by Jay Kreps
The last few years have brought a wealth of new data technologies organized around horizontal scalability. This talk will cover the essential infrastructure areas: real-time stream processing, offline data crunching, large-scale data deployments and live serving. The focus will be on how these ingredients come together to enable innovative data-driven products at LinkedIn.
by Tom Wilkie
The standard Linux storage stack wasn't designed for write-heavy big data workloads, nor is it well-suited to modern hardware: large, slow SATA disks, SSDs or many cores. Castle, an open-source project, is a ground-up overhauling of RAID, file systems, and the POSIX interface.
Synthetic biology is a new field where basic biological components can be engineered to create something new. It often involves DNA synthesizers, ligation, promoters, and polymerase chain reaction -- which may or may not be safe for your in silico environment. However, as the size and complexity of the systems increase, tools become more and more important, thus CAD for biology has emerged.
Time Series sensors are being ubiquitously integrated in places like cell phones, environmental sensors, and the smart grid. As we scale out this type of data RDBMS systems strain to scale with the high insertion rates and real time query requirements. In this talk we introduce “Lumberyard” which is a scalable indexing and low latency fuzzy pattern searching time series data.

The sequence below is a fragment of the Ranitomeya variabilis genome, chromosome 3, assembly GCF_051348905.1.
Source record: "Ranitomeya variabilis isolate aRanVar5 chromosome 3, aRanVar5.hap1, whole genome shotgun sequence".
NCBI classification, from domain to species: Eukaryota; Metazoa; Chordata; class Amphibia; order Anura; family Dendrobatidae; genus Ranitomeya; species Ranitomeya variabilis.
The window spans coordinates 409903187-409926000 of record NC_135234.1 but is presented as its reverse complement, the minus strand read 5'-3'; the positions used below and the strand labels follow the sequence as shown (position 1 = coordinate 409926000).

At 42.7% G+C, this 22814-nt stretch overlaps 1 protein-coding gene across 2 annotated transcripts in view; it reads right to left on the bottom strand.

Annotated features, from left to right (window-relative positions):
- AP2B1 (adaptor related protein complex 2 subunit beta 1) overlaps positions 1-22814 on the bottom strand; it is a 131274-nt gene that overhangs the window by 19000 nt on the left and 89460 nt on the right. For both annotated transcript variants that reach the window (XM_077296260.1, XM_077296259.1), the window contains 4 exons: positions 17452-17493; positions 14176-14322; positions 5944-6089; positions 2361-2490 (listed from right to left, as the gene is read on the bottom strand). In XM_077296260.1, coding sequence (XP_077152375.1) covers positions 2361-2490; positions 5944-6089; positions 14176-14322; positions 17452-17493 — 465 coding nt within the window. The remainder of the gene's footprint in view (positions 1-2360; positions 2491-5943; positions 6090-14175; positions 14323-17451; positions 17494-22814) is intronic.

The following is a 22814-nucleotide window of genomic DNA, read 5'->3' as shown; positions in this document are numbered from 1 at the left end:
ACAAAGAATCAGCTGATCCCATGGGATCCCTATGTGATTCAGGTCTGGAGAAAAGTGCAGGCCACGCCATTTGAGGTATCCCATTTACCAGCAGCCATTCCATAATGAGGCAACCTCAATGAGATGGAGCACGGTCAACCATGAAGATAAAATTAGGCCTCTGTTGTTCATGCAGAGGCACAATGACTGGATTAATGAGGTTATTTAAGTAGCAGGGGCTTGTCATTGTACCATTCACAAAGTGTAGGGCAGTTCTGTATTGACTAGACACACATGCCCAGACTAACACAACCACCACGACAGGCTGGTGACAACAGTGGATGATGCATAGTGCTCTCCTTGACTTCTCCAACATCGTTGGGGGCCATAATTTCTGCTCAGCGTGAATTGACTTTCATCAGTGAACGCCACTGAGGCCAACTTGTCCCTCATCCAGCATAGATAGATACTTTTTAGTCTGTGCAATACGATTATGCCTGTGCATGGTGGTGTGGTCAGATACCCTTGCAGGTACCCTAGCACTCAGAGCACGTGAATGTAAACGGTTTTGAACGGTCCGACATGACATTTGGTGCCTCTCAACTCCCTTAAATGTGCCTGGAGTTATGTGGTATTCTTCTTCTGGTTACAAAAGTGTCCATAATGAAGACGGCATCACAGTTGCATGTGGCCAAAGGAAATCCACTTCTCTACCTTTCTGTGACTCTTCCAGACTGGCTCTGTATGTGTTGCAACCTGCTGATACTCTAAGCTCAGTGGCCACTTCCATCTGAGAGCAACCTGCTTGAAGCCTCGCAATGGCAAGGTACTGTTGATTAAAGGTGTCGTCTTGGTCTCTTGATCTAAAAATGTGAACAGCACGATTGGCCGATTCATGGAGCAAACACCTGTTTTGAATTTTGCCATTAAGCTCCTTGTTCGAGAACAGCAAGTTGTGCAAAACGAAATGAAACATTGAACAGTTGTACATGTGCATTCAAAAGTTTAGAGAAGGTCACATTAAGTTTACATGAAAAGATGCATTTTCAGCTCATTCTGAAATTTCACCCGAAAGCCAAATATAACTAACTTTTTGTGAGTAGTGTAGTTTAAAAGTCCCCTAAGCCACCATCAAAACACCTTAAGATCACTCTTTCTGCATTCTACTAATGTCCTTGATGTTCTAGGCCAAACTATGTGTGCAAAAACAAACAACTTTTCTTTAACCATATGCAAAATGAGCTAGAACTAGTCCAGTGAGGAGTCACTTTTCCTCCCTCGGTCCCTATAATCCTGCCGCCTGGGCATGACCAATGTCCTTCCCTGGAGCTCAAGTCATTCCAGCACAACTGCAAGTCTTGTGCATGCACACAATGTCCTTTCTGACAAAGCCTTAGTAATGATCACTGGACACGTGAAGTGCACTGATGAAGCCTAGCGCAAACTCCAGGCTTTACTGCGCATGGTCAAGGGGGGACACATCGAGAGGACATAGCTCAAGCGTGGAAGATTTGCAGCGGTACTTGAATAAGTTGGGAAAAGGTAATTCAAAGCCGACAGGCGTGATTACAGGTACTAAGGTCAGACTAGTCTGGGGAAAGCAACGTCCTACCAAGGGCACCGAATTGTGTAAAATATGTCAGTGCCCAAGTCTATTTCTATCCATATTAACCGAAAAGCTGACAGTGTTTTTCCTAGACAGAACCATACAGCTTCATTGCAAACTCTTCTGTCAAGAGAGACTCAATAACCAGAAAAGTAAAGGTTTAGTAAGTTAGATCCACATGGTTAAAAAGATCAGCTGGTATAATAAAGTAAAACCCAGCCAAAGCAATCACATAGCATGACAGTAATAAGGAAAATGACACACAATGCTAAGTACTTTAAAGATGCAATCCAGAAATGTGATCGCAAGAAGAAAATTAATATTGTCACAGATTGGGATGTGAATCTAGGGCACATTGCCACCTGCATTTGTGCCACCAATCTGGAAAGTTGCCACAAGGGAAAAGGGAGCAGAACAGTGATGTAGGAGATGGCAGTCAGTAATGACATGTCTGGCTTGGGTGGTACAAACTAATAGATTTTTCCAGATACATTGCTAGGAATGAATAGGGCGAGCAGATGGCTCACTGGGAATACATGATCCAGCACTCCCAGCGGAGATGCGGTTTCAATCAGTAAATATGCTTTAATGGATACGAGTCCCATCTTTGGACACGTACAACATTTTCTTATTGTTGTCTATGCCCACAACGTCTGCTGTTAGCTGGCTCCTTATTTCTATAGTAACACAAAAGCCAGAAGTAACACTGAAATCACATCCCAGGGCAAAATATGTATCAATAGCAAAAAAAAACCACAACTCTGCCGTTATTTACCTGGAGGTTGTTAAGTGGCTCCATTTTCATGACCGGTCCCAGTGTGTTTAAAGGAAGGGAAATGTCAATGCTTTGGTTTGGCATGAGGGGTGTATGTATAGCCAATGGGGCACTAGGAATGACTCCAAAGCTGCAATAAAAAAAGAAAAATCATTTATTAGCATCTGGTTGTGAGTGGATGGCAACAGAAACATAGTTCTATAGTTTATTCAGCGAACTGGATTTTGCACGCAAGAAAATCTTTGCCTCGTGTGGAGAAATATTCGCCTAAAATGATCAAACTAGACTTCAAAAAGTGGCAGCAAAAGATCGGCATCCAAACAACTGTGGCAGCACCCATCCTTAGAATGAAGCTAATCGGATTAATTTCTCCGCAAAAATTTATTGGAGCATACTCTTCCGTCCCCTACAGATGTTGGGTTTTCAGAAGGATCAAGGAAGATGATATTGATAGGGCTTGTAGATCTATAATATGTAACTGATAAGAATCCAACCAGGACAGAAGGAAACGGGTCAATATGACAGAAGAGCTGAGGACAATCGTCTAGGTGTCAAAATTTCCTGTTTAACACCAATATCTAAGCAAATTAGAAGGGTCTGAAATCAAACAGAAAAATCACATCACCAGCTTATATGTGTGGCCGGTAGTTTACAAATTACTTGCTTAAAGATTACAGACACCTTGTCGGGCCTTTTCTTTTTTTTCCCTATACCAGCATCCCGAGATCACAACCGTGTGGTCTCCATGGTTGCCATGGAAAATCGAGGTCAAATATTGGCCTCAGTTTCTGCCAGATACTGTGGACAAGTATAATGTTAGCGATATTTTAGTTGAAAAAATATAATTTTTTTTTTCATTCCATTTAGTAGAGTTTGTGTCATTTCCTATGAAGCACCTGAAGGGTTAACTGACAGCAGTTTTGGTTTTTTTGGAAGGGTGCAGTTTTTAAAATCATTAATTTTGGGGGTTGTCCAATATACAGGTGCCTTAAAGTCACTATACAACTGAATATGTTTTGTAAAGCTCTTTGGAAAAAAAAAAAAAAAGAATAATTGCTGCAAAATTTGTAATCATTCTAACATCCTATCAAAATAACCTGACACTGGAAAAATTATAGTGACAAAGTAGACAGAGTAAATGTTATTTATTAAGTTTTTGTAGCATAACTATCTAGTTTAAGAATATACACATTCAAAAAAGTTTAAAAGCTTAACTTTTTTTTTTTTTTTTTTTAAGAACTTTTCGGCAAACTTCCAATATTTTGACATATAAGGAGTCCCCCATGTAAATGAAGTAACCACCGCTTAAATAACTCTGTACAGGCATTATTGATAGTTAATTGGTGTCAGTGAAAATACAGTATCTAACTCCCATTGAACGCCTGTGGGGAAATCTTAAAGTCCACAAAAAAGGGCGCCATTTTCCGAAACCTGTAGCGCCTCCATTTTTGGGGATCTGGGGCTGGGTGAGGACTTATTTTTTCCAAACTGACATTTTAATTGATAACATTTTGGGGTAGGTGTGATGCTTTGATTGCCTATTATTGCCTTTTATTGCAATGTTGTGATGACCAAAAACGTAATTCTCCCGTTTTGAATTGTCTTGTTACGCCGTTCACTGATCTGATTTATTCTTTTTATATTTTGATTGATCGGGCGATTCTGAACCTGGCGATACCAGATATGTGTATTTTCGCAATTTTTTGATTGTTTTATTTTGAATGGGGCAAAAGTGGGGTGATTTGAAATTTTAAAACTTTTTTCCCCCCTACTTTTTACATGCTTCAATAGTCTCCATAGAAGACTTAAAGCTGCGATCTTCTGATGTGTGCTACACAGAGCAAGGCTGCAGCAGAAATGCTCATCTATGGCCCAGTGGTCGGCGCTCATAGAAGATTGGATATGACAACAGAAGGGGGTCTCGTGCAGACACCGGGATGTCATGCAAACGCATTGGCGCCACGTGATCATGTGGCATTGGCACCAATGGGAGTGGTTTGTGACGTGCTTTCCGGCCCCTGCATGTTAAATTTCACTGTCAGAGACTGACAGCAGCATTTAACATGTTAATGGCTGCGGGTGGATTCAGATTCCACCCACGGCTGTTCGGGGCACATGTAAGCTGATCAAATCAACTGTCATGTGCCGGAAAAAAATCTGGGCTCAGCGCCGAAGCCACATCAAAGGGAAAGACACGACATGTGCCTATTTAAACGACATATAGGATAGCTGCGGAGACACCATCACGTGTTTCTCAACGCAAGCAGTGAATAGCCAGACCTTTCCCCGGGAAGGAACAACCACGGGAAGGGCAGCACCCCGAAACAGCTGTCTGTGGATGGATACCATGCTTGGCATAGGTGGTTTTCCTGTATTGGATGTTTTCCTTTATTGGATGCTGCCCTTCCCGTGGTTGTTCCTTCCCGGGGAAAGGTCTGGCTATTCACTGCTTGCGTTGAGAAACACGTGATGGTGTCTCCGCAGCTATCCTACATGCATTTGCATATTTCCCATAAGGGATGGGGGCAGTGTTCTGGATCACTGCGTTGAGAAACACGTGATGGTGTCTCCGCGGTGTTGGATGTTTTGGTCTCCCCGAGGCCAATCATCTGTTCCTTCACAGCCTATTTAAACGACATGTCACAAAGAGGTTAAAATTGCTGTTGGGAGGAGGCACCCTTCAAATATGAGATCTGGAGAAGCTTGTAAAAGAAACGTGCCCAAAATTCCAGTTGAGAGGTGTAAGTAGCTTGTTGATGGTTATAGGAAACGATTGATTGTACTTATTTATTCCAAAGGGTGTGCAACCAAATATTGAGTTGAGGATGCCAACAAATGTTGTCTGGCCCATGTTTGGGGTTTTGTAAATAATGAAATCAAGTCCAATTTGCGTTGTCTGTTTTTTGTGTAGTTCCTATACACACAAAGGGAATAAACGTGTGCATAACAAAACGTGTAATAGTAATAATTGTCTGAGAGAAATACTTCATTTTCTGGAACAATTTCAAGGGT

Location-based services are hot, but geographic datasets are complex. But this shouldn’t put you off writing awesome location-aware services. This talk will show how to create spatial models and query the Open Street Map dataset together with social data using the Neo4j graph database.
A talk about how scaling foursquare using MongoDB and Scala.
Solr, an open source enterprise search server, scales very well within an index (vertical scaling). It is when you have multiple indexes (horizontal scaling) that it starts to get hairy, which happens a lot when you are hosting a cloud based solution for multiple users. In this session we will discuss these issue as well as the techniques of how to overcome them in-depth.
25th–27th July 2011